The name Fabio Cannavaro, for those not overly familiar with Italian football, tends to be affiliated with that 2006 World Cup performance and resulting Ballon d'Or award.
Rightly so. The Italian remains the last defender to win the coveted France Football gong, etching his name into history for both club and country, and as one of the all-time great defenders of his era.
But even before the turn of the century, Cannavaro had began cementing his place as a defensive stalwart. His legacy in his home country was already well underway long before he turned out for European heavyweights Inter, Juventus and Real Madrid.
Cannavaro also isn't really associated with having hair. For the younger generation, all they will remember is a surprisingly short, clean-shaven central defender who somehow plied his trade in a position his height would normally deem beyond his reach (yes, that was intended).
But the centre-half didn't conform to football's genetic determinism. First featuring his hometown club, Napoli, he was in fact fielded in midfield. That didn't last long, and there was a natural progression into central defence by his coaches, a move that, while unassuming, would be the starting point for one of world football's greatest ever centre-backs.
A magnificent tackler, it was his trait of dispossession that stood out from the norm. Able to crunch his opponents, but all the while retrieve the ball, he was a bully in every sense, yet did so with grace.
Two full seasons with Napoli soon came to a close with his reputation sky-high, and Parma saw fit to bring him to the club in the summer of 1995. Immediately settling into the starting lineup, he forged a part of a five-man wall alongside Gianluigi Buffon and Lilian Thuram.
His height (again) naturally raised a few eyebrows, but his quick pace off the mark and salmon-esque leaping ability more than made up for any deficiencies in that department. Coupled with the leadership qualities he inherited from Ciro Ferrara during his time at Napoli, his status as an obscenely talented defender grew even further, to the point of continent-wide recognition.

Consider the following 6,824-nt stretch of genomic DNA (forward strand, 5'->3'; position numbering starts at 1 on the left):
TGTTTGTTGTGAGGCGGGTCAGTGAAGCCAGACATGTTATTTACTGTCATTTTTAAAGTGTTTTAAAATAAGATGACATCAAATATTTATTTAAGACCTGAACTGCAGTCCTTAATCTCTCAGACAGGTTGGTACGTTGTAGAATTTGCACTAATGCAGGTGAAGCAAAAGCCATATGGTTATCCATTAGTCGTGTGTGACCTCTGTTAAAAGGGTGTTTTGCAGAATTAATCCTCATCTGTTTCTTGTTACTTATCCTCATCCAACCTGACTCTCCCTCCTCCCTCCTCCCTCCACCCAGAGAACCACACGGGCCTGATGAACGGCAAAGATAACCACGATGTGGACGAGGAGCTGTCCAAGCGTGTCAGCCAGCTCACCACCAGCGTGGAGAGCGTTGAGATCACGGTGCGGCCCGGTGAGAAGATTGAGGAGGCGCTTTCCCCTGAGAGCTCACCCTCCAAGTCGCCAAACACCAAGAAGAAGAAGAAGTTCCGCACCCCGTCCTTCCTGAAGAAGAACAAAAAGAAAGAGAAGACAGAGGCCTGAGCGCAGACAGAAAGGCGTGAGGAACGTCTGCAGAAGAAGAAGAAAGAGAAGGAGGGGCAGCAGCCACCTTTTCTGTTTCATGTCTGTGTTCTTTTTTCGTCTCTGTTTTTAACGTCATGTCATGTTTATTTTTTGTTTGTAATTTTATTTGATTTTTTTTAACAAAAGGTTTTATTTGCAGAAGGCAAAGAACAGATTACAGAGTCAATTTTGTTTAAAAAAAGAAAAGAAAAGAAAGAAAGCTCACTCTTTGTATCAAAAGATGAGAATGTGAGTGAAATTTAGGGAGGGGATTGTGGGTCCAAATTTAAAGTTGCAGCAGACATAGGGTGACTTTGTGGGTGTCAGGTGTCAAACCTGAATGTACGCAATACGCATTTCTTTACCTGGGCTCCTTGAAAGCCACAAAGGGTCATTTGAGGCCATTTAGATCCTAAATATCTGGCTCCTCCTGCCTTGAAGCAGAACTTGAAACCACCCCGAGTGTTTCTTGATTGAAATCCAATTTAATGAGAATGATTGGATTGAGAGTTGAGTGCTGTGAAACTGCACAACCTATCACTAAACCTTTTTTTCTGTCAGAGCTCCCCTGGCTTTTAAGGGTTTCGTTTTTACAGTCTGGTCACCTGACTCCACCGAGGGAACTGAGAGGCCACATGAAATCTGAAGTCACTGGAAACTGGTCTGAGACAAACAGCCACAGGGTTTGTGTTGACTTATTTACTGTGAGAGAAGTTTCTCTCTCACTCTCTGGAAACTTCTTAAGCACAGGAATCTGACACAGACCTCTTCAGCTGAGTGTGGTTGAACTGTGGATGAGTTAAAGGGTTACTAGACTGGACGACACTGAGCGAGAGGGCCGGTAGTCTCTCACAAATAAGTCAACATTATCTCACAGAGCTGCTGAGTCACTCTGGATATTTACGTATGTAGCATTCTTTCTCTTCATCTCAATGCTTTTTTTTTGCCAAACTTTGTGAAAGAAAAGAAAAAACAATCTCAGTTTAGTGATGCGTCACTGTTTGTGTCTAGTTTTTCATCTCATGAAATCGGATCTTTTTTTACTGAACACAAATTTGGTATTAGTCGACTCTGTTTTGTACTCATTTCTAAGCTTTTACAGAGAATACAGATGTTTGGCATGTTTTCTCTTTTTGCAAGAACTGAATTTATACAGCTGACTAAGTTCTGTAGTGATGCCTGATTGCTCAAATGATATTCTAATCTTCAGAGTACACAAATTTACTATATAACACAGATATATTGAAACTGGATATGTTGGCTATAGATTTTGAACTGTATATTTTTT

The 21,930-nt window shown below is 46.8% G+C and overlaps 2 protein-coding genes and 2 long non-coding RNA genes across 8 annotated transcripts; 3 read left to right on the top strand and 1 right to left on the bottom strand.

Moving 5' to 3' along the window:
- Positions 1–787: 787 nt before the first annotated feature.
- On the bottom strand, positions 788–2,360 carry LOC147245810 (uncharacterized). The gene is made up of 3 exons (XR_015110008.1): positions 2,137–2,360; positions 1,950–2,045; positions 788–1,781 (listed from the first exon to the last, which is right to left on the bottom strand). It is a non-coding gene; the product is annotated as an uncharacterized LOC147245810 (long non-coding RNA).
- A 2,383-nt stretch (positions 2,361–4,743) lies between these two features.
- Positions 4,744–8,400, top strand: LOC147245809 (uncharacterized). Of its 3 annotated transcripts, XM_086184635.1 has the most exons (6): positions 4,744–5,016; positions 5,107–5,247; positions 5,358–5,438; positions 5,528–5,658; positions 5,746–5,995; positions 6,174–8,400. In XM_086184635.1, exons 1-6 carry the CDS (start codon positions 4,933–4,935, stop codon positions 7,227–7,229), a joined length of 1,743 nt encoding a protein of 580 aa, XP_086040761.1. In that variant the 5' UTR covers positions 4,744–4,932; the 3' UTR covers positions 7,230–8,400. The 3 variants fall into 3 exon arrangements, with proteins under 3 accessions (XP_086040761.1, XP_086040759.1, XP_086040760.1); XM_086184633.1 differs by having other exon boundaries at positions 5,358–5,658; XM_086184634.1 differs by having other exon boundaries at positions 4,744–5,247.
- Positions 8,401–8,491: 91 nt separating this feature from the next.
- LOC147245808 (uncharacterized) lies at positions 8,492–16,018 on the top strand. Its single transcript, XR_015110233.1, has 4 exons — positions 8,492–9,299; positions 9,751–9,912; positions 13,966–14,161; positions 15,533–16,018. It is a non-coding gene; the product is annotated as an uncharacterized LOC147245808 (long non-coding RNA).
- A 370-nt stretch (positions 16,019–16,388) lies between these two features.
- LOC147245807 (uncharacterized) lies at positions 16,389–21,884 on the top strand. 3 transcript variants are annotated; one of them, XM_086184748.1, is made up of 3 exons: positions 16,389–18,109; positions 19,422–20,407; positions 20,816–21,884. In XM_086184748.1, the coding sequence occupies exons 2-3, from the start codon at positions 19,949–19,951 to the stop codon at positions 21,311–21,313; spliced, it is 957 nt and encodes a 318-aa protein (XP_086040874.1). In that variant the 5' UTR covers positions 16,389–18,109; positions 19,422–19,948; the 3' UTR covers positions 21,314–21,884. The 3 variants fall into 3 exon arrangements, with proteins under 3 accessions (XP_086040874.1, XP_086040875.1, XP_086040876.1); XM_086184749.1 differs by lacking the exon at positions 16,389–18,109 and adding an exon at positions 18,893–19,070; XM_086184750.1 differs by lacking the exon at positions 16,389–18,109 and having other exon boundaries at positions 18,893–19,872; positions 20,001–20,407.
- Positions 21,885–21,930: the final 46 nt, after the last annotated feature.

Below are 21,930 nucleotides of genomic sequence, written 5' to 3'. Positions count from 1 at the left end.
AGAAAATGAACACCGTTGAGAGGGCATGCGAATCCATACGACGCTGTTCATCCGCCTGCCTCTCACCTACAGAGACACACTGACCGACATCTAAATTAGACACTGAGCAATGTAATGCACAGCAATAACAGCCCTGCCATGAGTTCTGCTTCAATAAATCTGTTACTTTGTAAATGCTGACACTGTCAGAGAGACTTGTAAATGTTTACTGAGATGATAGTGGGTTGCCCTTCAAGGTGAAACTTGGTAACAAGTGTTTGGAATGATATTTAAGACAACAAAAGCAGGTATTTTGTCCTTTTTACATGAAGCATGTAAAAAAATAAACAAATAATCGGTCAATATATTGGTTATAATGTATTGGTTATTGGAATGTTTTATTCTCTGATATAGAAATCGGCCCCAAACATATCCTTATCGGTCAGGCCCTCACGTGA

A key component of a formidable back five, Parma were forming one of Europe's toughest defences. His standing as one the best in Serie A soon culminated in a maiden Italy call-up. This came in 1997, just two seasons into his Parma career, against Northern Ireland.
Making a more than adequate account of himself, injury saw Cannavaro thrust into further starting lineups for crucial World Cup qualifying encounters, and eventually, each of Gli Azzurri's five World Cup '98 matches. Disappointment in the quarter-finals were soon made up for with club success, as Cannavaro led Parma to 1999 UEFA Cup glory.
That season, he would also claim a Coppa Italia title and Supercoppa Italiana crown, the just rewards for his individual magnificence.
Playing in a nation that prides itself of organisation, resolute tactical authority and rugged professionalism, there is no player who could embody those traits quite like Cannavaro. If Michelangelo had sculpted The Working Man, he wouldn't have differed too greatly in appearance from the central defender.
While his success in the following century would define his worldwide legacy, his path before that legendary night in Berlin had already begun many moons before. Cannavaro is not only one of the greatest of his era, but indeed of all time. A centre-back who encapsulated all of the traits we know to associate with Italian football, but all with his own unique approach.
One of the very best - well, sixth, to be precise - he will always be remembered for an unwavering dedication to his craft, one he damn well mastered.